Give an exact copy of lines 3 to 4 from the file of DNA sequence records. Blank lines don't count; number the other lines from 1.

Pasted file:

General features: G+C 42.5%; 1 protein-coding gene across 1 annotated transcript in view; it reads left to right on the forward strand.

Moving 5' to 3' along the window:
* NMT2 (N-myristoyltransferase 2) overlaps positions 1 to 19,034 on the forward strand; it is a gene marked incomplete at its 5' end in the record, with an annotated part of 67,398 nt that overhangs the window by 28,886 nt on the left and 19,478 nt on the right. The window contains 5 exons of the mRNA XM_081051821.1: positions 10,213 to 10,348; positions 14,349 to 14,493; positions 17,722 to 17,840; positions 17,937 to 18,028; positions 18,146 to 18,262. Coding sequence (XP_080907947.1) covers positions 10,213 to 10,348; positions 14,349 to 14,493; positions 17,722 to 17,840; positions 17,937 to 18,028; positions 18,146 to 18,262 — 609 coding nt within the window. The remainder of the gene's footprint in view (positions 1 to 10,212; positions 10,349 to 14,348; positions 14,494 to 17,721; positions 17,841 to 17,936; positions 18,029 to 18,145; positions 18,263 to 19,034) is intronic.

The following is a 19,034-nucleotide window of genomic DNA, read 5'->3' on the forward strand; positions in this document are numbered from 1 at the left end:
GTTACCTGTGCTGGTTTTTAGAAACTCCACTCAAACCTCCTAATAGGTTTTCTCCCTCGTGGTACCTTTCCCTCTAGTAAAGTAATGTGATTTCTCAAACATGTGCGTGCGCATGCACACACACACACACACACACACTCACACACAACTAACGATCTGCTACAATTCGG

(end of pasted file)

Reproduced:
* NMT2 (N-myristoyltransferase 2) overlaps positions 1 to 19,034 on the forward strand; it is a gene marked incomplete at its 5' end in the record, with an annotated part of 67,398 nt that overhangs the window by 28,886 nt on the left and 19,478 nt on the right. The window contains 5 exons of the mRNA XM_081051821.1: positions 10,213 to 10,348; positions 14,349 to 14,493; positions 17,722 to 17,840; positions 17,937 to 18,028; positions 18,146 to 18,262. Coding sequence (XP_080907947.1) covers positions 10,213 to 10,348; positions 14,349 to 14,493; positions 17,722 to 17,840; positions 17,937 to 18,028; positions 18,146 to 18,262 — 609 coding nt within the window. The remainder of the gene's footprint in view (positions 1 to 10,212; positions 10,349 to 14,348; positions 14,494 to 17,721; positions 17,841 to 17,936; positions 18,029 to 18,145; positions 18,263 to 19,034) is intronic.

The following is a 19,034-nucleotide window of genomic DNA, read 5'->3' on the forward strand; positions in this document are numbered from 1 at the left end: